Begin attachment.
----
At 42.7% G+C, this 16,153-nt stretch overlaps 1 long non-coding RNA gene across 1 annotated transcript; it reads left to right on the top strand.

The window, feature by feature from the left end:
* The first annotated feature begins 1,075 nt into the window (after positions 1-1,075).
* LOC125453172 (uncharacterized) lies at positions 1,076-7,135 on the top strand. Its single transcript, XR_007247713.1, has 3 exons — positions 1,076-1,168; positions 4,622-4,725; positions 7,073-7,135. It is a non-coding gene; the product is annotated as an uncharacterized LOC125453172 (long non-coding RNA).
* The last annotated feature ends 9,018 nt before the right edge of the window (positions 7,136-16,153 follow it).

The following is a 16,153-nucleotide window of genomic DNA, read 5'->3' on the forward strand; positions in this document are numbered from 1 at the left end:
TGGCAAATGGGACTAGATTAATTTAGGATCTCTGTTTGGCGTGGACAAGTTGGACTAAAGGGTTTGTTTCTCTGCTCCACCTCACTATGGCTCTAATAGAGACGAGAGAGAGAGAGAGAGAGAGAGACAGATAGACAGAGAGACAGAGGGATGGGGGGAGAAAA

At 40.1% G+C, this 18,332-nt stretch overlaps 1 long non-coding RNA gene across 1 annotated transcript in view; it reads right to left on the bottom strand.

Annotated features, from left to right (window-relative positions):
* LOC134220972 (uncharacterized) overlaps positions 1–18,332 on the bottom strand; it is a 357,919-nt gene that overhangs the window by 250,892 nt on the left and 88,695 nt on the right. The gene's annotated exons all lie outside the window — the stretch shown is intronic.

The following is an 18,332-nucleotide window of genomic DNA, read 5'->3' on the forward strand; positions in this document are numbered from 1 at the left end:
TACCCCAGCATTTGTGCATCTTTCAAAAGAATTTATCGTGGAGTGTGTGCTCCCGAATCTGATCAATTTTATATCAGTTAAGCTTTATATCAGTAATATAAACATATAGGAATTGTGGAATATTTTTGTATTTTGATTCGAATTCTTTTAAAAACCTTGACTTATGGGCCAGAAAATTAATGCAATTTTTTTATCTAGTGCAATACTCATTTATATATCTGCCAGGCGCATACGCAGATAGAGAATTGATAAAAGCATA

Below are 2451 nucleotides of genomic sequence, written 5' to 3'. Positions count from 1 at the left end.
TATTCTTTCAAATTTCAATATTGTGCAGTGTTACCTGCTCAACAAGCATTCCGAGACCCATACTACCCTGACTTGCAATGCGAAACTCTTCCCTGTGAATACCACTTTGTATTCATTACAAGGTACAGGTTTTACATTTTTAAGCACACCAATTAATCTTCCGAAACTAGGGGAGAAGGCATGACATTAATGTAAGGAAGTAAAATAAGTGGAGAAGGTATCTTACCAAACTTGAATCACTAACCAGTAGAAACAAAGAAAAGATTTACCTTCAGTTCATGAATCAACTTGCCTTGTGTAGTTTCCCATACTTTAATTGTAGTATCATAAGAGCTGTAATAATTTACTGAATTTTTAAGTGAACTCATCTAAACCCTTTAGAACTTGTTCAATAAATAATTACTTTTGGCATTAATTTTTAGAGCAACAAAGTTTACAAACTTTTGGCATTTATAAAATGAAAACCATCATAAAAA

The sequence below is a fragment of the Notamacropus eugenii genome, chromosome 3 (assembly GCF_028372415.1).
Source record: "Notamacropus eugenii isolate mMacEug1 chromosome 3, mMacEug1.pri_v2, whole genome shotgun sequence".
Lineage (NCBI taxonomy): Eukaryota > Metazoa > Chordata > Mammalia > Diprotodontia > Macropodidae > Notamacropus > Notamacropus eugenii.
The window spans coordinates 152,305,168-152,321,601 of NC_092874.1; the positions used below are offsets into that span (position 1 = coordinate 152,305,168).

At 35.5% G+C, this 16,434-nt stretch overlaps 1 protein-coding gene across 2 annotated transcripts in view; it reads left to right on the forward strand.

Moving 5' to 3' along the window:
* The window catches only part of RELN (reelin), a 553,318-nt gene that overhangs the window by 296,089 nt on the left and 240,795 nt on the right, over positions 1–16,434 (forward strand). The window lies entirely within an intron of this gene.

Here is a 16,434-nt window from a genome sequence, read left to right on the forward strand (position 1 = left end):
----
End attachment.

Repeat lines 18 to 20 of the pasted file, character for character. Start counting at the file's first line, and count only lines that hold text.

The window spans coordinates 152,305,168-152,321,601 of NC_092874.1; the positions used below are offsets into that span (position 1 = coordinate 152,305,168).

At 35.5% G+C, this 16,434-nt stretch overlaps 1 protein-coding gene across 2 annotated transcripts in view; it reads left to right on the forward strand.

Moving 5' to 3' along the window: